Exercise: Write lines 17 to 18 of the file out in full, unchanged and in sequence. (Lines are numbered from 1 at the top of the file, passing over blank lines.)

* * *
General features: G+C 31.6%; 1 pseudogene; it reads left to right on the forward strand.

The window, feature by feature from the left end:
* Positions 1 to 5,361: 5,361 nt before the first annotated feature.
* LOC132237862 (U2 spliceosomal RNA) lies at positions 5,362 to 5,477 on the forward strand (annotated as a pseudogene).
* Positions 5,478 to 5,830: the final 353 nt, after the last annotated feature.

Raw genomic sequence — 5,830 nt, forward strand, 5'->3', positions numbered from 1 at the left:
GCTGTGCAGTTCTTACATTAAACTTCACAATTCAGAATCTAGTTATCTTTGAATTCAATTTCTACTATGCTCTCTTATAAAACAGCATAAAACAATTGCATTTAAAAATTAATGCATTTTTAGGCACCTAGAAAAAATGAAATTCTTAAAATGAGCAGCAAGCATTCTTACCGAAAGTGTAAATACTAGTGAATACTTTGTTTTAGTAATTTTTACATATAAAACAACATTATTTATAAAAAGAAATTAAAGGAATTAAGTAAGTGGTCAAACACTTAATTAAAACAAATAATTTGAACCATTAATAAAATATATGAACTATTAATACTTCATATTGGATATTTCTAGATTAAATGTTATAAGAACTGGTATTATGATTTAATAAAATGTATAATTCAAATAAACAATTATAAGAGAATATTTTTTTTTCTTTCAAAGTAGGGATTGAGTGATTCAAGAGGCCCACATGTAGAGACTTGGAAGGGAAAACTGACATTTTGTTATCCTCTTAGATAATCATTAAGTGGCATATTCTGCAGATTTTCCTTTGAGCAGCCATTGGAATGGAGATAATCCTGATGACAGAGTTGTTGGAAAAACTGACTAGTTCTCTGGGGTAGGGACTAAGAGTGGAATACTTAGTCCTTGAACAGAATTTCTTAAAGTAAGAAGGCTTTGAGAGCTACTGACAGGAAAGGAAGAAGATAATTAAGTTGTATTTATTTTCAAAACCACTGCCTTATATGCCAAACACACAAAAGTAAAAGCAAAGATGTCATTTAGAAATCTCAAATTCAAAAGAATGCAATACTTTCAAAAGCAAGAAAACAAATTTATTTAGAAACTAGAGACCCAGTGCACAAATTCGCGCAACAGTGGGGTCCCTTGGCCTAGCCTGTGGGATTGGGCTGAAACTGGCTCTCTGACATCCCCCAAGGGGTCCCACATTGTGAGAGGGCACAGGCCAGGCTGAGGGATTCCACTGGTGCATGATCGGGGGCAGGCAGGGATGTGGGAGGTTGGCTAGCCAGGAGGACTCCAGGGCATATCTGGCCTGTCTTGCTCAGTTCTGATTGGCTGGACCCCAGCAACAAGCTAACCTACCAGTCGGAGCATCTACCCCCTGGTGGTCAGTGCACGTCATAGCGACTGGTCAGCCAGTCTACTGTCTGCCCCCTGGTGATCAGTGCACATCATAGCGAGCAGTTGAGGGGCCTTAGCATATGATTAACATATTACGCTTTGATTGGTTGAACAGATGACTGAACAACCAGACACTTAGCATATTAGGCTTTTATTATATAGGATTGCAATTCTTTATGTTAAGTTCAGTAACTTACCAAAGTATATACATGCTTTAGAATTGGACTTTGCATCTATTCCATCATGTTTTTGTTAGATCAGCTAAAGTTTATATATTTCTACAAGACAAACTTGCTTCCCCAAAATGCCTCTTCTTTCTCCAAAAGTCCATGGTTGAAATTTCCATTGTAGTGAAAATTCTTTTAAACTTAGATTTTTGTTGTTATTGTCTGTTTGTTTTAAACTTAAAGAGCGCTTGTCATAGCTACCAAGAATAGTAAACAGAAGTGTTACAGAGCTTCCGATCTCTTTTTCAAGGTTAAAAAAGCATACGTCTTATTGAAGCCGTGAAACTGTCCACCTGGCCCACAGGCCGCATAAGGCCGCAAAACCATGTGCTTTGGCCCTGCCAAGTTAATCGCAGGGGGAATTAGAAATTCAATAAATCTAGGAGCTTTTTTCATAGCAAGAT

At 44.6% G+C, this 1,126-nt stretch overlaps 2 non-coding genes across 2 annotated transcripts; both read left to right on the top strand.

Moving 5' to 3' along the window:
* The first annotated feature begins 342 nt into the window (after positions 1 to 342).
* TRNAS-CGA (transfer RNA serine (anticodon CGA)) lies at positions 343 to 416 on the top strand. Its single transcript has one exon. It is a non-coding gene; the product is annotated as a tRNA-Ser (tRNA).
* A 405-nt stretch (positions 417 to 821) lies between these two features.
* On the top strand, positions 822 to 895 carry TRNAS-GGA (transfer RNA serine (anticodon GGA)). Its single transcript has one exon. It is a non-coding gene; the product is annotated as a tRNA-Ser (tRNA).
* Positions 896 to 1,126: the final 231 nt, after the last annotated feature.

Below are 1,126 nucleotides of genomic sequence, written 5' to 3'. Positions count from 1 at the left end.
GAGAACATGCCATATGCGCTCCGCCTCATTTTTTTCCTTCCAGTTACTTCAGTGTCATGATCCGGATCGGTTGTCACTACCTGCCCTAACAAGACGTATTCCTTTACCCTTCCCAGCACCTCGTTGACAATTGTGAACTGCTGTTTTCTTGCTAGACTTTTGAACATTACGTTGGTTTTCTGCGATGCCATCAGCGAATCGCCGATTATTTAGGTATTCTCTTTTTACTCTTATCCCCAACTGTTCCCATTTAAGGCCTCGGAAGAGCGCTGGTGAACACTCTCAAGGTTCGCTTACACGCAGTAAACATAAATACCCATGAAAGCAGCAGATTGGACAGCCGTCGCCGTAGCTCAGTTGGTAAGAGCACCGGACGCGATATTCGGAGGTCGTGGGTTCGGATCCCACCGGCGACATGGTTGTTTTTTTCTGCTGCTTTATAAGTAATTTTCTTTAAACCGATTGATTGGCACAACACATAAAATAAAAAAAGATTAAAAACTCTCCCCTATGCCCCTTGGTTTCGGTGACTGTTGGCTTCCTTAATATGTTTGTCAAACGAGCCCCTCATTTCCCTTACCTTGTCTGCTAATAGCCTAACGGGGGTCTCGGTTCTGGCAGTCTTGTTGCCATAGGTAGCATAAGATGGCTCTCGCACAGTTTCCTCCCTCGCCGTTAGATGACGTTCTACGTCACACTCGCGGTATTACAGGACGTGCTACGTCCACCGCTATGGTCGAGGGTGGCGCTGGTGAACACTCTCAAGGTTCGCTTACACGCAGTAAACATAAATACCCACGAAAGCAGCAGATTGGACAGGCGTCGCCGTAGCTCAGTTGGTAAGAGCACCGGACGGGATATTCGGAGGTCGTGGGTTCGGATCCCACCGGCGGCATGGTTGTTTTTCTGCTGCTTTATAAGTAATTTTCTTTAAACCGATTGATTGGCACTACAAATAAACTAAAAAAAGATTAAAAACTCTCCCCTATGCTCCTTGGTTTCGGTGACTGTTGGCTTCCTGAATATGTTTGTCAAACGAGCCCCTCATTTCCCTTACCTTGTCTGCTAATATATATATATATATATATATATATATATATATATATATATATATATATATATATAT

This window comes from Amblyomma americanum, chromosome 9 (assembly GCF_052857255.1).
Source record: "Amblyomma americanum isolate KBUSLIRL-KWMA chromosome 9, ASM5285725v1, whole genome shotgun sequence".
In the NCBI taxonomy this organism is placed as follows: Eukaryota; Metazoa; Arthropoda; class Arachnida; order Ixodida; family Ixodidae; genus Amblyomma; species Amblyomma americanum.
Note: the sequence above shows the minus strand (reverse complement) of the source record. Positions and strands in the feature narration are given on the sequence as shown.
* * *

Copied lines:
This window comes from Amblyomma americanum, chromosome 9 (assembly GCF_052857255.1).
Source record: "Amblyomma americanum isolate KBUSLIRL-KWMA chromosome 9, ASM5285725v1, whole genome shotgun sequence".